What is remarkable about Mr Dixit is his humour. His sense of the corruption around him is real. He showed how the “India boycott”, while harming ordinary citizens, became a win-win situation for the Nepalese elite and for India. The Army and police became suppliers of petrol, and corruption in essential goods became a source of quick profit. Mr Dixit claimed Nepal was not just landlocked but locked into a set of bad ideas about politics and development. As a Saarc nation, Nepal, he claimed, had only two choices.
Firstly, to be bled by World Bank consultants, savage in the pursuit of consultations and development, or the mediocrity of playing constant second fiddle to a big bully India. He suggested many of us work together to create a new template for South Asia where Saarc is dead, so that the idea of South Asia as a region, as a sacred place, and as a conversation of civilisations could be born again.
Arresting him was like literally arresting a whole stream of life-giving process — the rituals of democracy in Nepal, a critical view of development, a new dream of South Asia and touch of laughter to the very processes of politics.
Mr Dixit’s arrest finds an echo in India. One saw a similar pattern in the arrest and harassment of Teesta Setalvad. In both events, the act of arrest, the piety of the discussion, becomes a diversion. In Ms Setalvad’s case, one of the key witnesses to the killings of 2002 was harassed.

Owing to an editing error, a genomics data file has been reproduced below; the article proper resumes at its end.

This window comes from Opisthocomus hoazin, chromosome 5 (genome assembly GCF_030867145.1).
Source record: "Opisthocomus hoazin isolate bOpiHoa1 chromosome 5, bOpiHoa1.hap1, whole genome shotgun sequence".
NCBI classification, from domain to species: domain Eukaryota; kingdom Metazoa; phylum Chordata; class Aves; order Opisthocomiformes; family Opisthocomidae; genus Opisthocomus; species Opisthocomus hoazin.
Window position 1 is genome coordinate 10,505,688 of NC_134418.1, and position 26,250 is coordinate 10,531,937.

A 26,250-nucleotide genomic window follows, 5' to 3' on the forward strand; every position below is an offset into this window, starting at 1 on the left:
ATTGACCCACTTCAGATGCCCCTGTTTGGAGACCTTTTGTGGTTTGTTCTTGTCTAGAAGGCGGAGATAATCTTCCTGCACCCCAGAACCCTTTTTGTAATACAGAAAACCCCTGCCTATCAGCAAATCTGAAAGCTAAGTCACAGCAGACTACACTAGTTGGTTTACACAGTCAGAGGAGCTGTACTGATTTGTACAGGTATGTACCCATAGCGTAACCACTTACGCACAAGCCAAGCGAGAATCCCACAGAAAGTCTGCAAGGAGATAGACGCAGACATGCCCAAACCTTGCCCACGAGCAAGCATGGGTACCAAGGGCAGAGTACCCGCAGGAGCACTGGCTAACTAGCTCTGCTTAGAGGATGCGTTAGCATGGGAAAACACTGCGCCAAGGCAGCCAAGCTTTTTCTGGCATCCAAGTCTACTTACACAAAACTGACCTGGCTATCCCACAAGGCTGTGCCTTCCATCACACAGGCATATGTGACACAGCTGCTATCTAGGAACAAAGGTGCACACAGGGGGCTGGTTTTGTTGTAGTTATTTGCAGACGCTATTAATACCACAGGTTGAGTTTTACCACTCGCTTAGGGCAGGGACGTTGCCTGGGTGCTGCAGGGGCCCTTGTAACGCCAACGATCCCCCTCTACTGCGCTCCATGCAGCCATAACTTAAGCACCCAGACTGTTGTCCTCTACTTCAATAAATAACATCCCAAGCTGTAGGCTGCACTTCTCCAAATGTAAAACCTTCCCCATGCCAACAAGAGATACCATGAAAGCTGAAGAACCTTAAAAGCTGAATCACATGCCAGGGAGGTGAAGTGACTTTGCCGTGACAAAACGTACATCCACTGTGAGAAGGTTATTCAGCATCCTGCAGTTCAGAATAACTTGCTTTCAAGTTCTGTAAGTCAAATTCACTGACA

Ms Setalvad’s was a Cassandra-like voice, but Cassandras are not exiled or buried today, they are harassed for their tax returns. They have to be delegitimised into the corruption of everydayness so that their presence can be erased from memory.
The tactics against Mr Dixit follow a similar pattern. He is shown as a reluctant citizen, unwilling to cooperate with the authorities. Every act of transparency on Mr Dixit’s part was discounted and every act of resistance read as recalcitrance. When Mr Dixit sought clarifications, he was condemned as obstructionist.
The Nepalese government realises there is lethal pedagogy to its politics. It wants to teach dissenters a lesson, and sends a message to all in the intelligentsia that they could be next. Silencing Mr Dixit was an act of triumph for tyranny, as its impact would be stark and wide.
Many Indians might ask: “Why bother about Nepal, which many of us treat as a failed state trapped between the monarchy and the Maoists?”
But at a deeper level, Nepal’s evolving democracy threatens our static democratic imagination that makes a fetish of the electoral ritual. One could almost say India suffers from democratic envy when it comes to Nepal. Nepal’s return to democracy demands India rethink its politics, both domestic and international, in many ways. Mr Dixit’s presence is a constant reminder that the pomposity of Indian democracy is almost as dangerous as its fetish of majoritarianism.
Both create a bullyboy politics India could do well without. Mr Dixit’s presence is a reminder that the reinvention of democracy is long overdue both in Nepal and India. One only hopes the forces of reaction don’t destroy this. India and Nepal owe Mr Dixit and other courageous dissenters at least that much.